You said that your father in law "recently" passed away. Under CT law, anyone in possession of a will must deliver it to the executor. if the executor has it, he or she must deliver it to the Probate Court within 30 days of the decedent's death. If the will was filed with the Court, you can go there and look at it. Under CT law, executors have 60 days to file a list of asset with the Court, called an "inventory." Accountings are only filed when estates are closed. CT has a statute that allows formal accountings to be dispensed with in some circumstances.
All wills, inventories and accountings are public record.
I wish you well with this.
There is not enough information to properly make suggestions to you. Provided an estate has been filed, your wife would be entitled to notice of the estate, as well as a copy of the Will. Presumably, the original Will was filed with the court and a copy is what was sent to you. Assuming this is the case, (and assuming that your wife is a beneficiary under the Will), you would also be entitled to copies of the Inventory and any accountings prepared as a part of the probate administration. Determining whether the administration was properly handled or not is a bit more problematic. Generally, if an attorney is involved, he or she will attempt to make sure that everything is handled correctly. He or she will not risk his or her law license to assist a client in engaging in unlawful activity.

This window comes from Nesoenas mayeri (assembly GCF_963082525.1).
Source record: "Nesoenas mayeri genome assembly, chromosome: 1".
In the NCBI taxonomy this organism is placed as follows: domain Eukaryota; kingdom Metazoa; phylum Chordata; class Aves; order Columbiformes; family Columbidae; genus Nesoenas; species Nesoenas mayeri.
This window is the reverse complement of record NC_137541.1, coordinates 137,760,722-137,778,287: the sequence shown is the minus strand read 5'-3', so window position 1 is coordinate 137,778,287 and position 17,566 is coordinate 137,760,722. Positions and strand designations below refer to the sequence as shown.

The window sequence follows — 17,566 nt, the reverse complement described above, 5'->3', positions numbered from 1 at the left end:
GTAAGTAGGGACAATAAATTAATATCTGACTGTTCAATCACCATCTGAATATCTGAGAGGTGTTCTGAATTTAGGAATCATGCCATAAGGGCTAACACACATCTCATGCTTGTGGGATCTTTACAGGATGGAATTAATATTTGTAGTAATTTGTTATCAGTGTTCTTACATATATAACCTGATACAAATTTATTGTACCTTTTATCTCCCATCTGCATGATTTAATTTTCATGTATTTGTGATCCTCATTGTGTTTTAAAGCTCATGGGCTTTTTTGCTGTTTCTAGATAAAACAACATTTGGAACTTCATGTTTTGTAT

If an estate has been filed, but you are not sure that you have been sent all of the documents you are entitled to, you may be able to check the probate file online, or to contact the court and request copies. (Probate files are generally part of the public record).
If there is no estate filed, and all of the assets have passed outside of probate, (by way of joint tenancy or beneficiary designations), then your situation could be much more complicated, as you are likely to be somewhat at the mercy of the person "handling" the "estate." If this is your situation, then you need to tread much more carefully. Open communication with your sister-in-law then becomes far more crucial.